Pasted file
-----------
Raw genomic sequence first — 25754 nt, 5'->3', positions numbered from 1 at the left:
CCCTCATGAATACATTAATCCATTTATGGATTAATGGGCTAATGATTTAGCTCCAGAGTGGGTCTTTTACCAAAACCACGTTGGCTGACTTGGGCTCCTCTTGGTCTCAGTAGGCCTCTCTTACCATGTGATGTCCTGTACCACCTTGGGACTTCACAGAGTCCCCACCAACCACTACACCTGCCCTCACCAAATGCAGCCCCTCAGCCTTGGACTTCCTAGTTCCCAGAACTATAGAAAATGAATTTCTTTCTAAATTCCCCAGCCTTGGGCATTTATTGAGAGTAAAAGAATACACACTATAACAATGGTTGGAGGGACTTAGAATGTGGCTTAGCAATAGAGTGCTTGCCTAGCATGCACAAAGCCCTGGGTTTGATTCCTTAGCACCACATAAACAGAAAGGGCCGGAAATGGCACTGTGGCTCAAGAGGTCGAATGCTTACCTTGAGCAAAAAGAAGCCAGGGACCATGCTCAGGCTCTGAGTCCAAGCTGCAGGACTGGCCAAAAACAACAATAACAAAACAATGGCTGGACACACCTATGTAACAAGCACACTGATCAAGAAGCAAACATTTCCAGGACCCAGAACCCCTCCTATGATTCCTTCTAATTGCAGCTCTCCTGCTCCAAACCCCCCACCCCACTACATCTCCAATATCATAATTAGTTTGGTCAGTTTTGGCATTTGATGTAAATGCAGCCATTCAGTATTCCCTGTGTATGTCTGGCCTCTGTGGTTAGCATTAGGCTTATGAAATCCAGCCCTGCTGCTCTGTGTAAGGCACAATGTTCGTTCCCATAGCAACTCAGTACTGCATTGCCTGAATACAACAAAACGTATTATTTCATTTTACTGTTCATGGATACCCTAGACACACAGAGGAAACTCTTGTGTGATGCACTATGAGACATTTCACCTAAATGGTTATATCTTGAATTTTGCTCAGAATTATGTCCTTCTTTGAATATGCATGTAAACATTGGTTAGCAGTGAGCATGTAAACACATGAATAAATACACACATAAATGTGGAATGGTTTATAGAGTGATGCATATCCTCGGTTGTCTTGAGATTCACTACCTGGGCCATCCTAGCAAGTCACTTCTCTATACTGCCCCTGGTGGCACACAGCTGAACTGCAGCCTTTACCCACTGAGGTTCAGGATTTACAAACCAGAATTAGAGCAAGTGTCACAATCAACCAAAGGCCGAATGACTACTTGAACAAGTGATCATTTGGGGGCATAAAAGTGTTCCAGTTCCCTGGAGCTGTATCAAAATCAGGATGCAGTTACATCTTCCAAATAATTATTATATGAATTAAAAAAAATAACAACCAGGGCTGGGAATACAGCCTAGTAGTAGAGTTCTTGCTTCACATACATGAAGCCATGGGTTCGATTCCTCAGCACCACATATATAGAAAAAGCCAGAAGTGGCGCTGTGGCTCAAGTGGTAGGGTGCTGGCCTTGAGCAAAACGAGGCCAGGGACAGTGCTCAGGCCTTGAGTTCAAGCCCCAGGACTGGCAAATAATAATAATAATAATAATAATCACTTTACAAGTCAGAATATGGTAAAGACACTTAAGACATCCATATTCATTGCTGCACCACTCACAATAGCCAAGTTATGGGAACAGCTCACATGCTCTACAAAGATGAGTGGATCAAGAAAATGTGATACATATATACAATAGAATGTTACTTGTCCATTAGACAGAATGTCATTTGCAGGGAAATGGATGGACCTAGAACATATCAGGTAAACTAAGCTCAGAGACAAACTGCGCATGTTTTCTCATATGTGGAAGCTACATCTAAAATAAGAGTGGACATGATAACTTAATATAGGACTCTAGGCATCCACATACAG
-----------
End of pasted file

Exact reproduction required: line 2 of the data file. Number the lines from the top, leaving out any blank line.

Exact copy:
CCCTCATGAATACATTAATCCATTTATGGATTAATGGGCTAATGATTTAGCTCCAGAGTGGGTCTTTTACCAAAACCACGTTGGCTGACTTGGGCTCCTCTTGGTCTCAGTAGGCCTCTCTTACCATGTGATGTCCTGTACCACCTTGGGACTTCACAGAGTCCCCACCAACCACTACACCTGCCCTCACCAAATGCAGCCCCTCAGCCTTGGACTTCCTAGTTCCCAGAACTATAGAAAATGAATTTCTTTCTAAATTCCCCAGCCTTGGGCATTTATTGAGAGTAAAAGAATACACACTATAACAATGGTTGGAGGGACTTAGAATGTGGCTTAGCAATAGAGTGCTTGCCTAGCATGCACAAAGCCCTGGGTTTGATTCCTTAGCACCACATAAACAGAAAGGGCCGGAAATGGCACTGTGGCTCAAGAGGTCGAATGCTTACCTTGAGCAAAAAGAAGCCAGGGACCATGCTCAGGCTCTGAGTCCAAGCTGCAGGACTGGCCAAAAACAACAATAACAAAACAATGGCTGGACACACCTATGTAACAAGCACACTGATCAAGAAGCAAACATTTCCAGGACCCAGAACCCCTCCTATGATTCCTTCTAATTGCAGCTCTCCTGCTCCAAACCCCCCACCCCACTACATCTCCAATATCATAATTAGTTTGGTCAGTTTTGGCATTTGATGTAAATGCAGCCATTCAGTATTCCCTGTGTATGTCTGGCCTCTGTGGTTAGCATTAGGCTTATGAAATCCAGCCCTGCTGCTCTGTGTAAGGCACAATGTTCGTTCCCATAGCAACTCAGTACTGCATTGCCTGAATACAACAAAACGTATTATTTCATTTTACTGTTCATGGATACCCTAGACACACAGAGGAAACTCTTGTGTGATGCACTATGAGACATTTCACCTAAATGGTTATATCTTGAATTTTGCTCAGAATTATGTCCTTCTTTGAATATGCATGTAAACATTGGTTAGCAGTGAGCATGTAAACACATGAATAAATACACACATAAATGTGGAATGGTTTATAGAGTGATGCATATCCTCGGTTGTCTTGAGATTCACTACCTGGGCCATCCTAGCAAGTCACTTCTCTATACTGCCCCTGGTGGCACACAGCTGAACTGCAGCCTTTACCCACTGAGGTTCAGGATTTACAAACCAGAATTAGAGCAAGTGTCACAATCAACCAAAGGCCGAATGACTACTTGAACAAGTGATCATTTGGGGGCATAAAAGTGTTCCAGTTCCCTGGAGCTGTATCAAAATCAGGATGCAGTTACATCTTCCAAATAATTATTATATGAATTAAAAAAAATAACAACCAGGGCTGGGAATACAGCCTAGTAGTAGAGTTCTTGCTTCACATACATGAAGCCATGGGTTCGATTCCTCAGCACCACATATATAGAAAAAGCCAGAAGTGGCGCTGTGGCTCAAGTGGTAGGGTGCTGGCCTTGAGCAAAACGAGGCCAGGGACAGTGCTCAGGCCTTGAGTTCAAGCCCCAGGACTGGCAAATAATAATAATAATAATAATAATCACTTTACAAGTCAGAATATGGTAAAGACACTTAAGACATCCATATTCATTGCTGCACCACTCACAATAGCCAAGTTATGGGAACAGCTCACATGCTCTACAAAGATGAGTGGATCAAGAAAATGTGATACATATATACAATAGAATGTTACTTGTCCATTAGACAGAATGTCATTTGCAGGGAAATGGATGGACCTAGAACATATCAGGTAAACTAAGCTCAGAGACAAACTGCGCATGTTTTCTCATATGTGGAAGCTACATCTAAAATAAGAGTGGACATGATAACTTAATATAGGACTCTAGGCATCCACATACAG